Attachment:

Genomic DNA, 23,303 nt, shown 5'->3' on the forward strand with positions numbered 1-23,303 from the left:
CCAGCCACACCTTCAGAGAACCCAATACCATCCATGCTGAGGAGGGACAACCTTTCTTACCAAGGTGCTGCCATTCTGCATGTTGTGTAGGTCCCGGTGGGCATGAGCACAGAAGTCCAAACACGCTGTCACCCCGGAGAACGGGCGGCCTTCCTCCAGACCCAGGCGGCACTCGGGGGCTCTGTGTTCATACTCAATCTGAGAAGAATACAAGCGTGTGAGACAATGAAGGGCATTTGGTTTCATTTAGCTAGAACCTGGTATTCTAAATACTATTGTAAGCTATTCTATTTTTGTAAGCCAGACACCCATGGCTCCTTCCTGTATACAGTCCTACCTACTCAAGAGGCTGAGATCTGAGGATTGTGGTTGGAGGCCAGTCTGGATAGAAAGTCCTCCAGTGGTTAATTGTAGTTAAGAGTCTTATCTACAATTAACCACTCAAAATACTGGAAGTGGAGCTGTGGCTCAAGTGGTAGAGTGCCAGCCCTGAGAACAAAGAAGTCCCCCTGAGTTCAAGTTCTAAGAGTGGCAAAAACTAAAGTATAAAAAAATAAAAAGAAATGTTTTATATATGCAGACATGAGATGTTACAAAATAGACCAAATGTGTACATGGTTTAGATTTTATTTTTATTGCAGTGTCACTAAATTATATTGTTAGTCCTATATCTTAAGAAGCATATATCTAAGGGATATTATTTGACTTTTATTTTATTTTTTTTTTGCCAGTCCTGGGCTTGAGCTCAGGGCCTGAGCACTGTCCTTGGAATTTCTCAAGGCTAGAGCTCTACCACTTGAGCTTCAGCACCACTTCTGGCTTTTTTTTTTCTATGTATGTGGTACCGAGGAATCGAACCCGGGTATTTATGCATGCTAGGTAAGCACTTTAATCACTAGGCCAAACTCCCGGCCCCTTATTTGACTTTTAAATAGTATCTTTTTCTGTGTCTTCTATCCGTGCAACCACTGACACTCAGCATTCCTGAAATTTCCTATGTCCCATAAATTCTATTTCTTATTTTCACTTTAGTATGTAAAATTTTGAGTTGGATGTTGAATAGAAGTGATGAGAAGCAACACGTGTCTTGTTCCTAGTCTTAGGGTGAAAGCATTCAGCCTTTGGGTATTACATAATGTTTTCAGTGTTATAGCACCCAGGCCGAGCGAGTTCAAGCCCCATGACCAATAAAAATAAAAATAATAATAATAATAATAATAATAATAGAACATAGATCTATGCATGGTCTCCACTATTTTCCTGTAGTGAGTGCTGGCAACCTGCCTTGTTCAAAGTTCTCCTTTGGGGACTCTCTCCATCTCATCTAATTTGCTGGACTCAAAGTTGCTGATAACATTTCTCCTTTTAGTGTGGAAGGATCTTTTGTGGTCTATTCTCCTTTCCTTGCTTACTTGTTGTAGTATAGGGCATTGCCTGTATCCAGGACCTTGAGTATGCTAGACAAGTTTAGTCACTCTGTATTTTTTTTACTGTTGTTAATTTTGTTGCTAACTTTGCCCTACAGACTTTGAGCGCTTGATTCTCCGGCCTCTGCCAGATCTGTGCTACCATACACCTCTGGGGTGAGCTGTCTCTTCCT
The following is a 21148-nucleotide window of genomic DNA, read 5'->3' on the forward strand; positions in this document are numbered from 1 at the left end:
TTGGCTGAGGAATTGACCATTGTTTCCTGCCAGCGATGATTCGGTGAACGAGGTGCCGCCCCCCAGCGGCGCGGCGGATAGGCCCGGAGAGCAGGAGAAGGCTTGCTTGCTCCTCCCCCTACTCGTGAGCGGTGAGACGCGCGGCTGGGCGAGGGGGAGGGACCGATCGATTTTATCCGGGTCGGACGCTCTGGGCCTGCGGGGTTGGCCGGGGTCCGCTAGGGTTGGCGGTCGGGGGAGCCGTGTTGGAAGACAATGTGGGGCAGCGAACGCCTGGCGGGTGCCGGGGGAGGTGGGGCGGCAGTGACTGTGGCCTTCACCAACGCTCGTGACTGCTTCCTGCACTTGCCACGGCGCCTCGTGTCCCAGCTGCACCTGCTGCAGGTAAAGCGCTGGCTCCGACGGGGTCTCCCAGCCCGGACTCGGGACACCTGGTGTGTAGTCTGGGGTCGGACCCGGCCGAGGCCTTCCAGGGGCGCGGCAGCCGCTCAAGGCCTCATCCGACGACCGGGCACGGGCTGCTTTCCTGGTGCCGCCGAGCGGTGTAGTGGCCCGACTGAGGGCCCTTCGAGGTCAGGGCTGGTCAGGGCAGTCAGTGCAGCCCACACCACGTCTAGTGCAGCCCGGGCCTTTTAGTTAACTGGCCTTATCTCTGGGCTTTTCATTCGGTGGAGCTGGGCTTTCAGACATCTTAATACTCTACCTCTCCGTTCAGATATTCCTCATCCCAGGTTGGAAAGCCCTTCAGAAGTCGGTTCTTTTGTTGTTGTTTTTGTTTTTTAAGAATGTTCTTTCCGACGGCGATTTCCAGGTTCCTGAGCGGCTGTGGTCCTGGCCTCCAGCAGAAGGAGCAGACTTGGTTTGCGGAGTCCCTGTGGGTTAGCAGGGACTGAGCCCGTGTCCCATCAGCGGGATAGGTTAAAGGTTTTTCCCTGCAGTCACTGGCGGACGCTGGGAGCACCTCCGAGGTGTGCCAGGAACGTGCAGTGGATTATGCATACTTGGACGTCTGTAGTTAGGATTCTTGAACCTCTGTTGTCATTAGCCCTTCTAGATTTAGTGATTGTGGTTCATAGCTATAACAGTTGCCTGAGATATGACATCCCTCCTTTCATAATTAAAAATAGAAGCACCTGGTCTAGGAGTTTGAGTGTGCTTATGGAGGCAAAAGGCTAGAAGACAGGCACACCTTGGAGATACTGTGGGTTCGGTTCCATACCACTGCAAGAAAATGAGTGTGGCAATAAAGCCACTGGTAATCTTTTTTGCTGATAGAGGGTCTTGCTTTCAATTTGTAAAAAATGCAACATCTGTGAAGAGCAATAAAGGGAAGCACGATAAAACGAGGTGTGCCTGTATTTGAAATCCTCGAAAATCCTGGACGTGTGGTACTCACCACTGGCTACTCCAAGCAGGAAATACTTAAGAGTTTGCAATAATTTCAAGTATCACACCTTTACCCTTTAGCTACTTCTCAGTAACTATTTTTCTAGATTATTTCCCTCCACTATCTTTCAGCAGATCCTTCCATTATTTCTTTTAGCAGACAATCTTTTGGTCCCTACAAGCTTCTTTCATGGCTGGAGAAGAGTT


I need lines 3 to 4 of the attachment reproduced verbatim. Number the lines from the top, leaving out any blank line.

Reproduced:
The following is a 21148-nucleotide window of genomic DNA, read 5'->3' on the forward strand; positions in this document are numbered from 1 at the left end:
TTGGCTGAGGAATTGACCATTGTTTCCTGCCAGCGATGATTCGGTGAACGAGGTGCCGCCCCCCAGCGGCGCGGCGGATAGGCCCGGAGAGCAGGAGAAGGCTTGCTTGCTCCTCCCCCTACTCGTGAGCGGTGAGACGCGCGGCTGGGCGAGGGGGAGGGACCGATCGATTTTATCCGGGTCGGACGCTCTGGGCCTGCGGGGTTGGCCGGGGTCCGCTAGGGTTGGCGGTCGGGGGAGCCGTGTTGGAAGACAATGTGGGGCAGCGAACGCCTGGCGGGTGCCGGGGGAGGTGGGGCGGCAGTGACTGTGGCCTTCACCAACGCTCGTGACTGCTTCCTGCACTTGCCACGGCGCCTCGTGTCCCAGCTGCACCTGCTGCAGGTAAAGCGCTGGCTCCGACGGGGTCTCCCAGCCCGGACTCGGGACACCTGGTGTGTAGTCTGGGGTCGGACCCGGCCGAGGCCTTCCAGGGGCGCGGCAGCCGCTCAAGGCCTCATCCGACGACCGGGCACGGGCTGCTTTCCTGGTGCCGCCGAGCGGTGTAGTGGCCCGACTGAGGGCCCTTCGAGGTCAGGGCTGGTCAGGGCAGTCAGTGCAGCCCACACCACGTCTAGTGCAGCCCGGGCCTTTTAGTTAACTGGCCTTATCTCTGGGCTTTTCATTCGGTGGAGCTGGGCTTTCAGACATCTTAATACTCTACCTCTCCGTTCAGATATTCCTCATCCCAGGTTGGAAAGCCCTTCAGAAGTCGGTTCTTTTGTTGTTGTTTTTGTTTTTTAAGAATGTTCTTTCCGACGGCGATTTCCAGGTTCCTGAGCGGCTGTGGTCCTGGCCTCCAGCAGAAGGAGCAGACTTGGTTTGCGGAGTCCCTGTGGGTTAGCAGGGACTGAGCCCGTGTCCCATCAGCGGGATAGGTTAAAGGTTTTTCCCTGCAGTCACTGGCGGACGCTGGGAGCACCTCCGAGGTGTGCCAGGAACGTGCAGTGGATTATGCATACTTGGACGTCTGTAGTTAGGATTCTTGAACCTCTGTTGTCATTAGCCCTTCTAGATTTAGTGATTGTGGTTCATAGCTATAACAGTTGCCTGAGATATGACATCCCTCCTTTCATAATTAAAAATAGAAGCACCTGGTCTAGGAGTTTGAGTGTGCTTATGGAGGCAAAAGGCTAGAAGACAGGCACACCTTGGAGATACTGTGGGTTCGGTTCCATACCACTGCAAGAAAATGAGTGTGGCAATAAAGCCACTGGTAATCTTTTTTGCTGATAGAGGGTCTTGCTTTCAATTTGTAAAAAATGCAACATCTGTGAAGAGCAATAAAGGGAAGCACGATAAAACGAGGTGTGCCTGTATTTGAAATCCTCGAAAATCCTGGACGTGTGGTACTCACCACTGGCTACTCCAAGCAGGAAATACTTAAGAGTTTGCAATAATTTCAAGTATCACACCTTTACCCTTTAGCTACTTCTCAGTAACTATTTTTCTAGATTATTTCCCTCCACTATCTTTCAGCAGATCCTTCCATTATTTCTTTTAGCAGACAATCTTTTGGTCCCTACAAGCTTCTTTCATGGCTGGAGAAGAGTT